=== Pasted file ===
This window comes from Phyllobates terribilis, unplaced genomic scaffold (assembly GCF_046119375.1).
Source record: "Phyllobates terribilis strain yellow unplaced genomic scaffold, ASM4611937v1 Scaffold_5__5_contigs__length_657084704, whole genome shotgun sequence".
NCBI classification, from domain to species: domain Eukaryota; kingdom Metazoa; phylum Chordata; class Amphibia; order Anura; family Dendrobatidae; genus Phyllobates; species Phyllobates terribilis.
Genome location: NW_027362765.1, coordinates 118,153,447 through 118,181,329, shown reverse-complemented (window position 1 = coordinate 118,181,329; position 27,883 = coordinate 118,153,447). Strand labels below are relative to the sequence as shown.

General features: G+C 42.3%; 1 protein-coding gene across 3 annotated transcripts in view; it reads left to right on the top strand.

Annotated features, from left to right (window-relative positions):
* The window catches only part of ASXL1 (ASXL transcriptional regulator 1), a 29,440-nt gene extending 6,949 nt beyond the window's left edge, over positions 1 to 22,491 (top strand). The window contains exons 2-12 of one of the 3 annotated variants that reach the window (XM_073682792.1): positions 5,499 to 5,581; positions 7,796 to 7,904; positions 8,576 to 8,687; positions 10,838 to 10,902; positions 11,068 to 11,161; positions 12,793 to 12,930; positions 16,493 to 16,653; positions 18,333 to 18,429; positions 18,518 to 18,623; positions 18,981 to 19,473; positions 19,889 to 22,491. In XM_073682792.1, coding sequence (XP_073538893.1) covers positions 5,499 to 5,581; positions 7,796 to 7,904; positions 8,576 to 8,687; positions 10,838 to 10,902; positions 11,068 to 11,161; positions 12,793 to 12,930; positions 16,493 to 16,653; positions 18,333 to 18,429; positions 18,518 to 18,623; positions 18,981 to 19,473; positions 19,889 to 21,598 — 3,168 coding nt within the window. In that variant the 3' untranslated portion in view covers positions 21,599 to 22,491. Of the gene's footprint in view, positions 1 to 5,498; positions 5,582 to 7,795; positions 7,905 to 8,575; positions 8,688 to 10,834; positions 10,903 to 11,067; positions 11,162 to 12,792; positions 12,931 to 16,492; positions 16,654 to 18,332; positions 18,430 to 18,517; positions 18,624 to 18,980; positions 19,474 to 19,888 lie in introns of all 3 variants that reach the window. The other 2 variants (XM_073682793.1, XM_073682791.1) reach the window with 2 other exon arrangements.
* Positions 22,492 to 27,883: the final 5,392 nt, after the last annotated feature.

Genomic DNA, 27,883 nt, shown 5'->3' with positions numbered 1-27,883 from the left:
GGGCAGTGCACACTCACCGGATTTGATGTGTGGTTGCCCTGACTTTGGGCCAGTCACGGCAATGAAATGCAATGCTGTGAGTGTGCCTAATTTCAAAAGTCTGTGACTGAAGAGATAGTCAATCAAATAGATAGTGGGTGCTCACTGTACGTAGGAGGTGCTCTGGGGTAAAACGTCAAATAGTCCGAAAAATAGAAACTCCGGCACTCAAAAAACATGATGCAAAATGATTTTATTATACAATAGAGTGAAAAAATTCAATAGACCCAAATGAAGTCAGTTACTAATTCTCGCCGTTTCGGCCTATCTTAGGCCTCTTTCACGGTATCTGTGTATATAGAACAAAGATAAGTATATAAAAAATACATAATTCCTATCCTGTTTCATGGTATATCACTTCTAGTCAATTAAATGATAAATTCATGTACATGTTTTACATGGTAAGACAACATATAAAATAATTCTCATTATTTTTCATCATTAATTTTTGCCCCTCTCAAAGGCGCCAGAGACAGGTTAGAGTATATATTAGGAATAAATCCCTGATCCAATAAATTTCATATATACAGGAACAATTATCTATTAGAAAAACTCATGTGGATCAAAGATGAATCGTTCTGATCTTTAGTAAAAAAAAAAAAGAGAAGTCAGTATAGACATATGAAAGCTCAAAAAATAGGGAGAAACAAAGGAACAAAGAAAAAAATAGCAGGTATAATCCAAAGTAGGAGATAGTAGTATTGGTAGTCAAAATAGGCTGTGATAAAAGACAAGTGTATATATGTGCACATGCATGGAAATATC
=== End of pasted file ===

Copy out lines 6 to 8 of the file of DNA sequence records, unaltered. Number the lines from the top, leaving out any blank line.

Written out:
Annotated features, from left to right (window-relative positions):
* The window catches only part of ASXL1 (ASXL transcriptional regulator 1), a 29,440-nt gene extending 6,949 nt beyond the window's left edge, over positions 1 to 22,491 (top strand). The window contains exons 2-12 of one of the 3 annotated variants that reach the window (XM_073682792.1): positions 5,499 to 5,581; positions 7,796 to 7,904; positions 8,576 to 8,687; positions 10,838 to 10,902; positions 11,068 to 11,161; positions 12,793 to 12,930; positions 16,493 to 16,653; positions 18,333 to 18,429; positions 18,518 to 18,623; positions 18,981 to 19,473; positions 19,889 to 22,491. In XM_073682792.1, coding sequence (XP_073538893.1) covers positions 5,499 to 5,581; positions 7,796 to 7,904; positions 8,576 to 8,687; positions 10,838 to 10,902; positions 11,068 to 11,161; positions 12,793 to 12,930; positions 16,493 to 16,653; positions 18,333 to 18,429; positions 18,518 to 18,623; positions 18,981 to 19,473; positions 19,889 to 21,598 — 3,168 coding nt within the window. In that variant the 3' untranslated portion in view covers positions 21,599 to 22,491. Of the gene's footprint in view, positions 1 to 5,498; positions 5,582 to 7,795; positions 7,905 to 8,575; positions 8,688 to 10,834; positions 10,903 to 11,067; positions 11,162 to 12,792; positions 12,931 to 16,492; positions 16,654 to 18,332; positions 18,430 to 18,517; positions 18,624 to 18,980; positions 19,474 to 19,888 lie in introns of all 3 variants that reach the window. The other 2 variants (XM_073682793.1, XM_073682791.1) reach the window with 2 other exon arrangements.
* Positions 22,492 to 27,883: the final 5,392 nt, after the last annotated feature.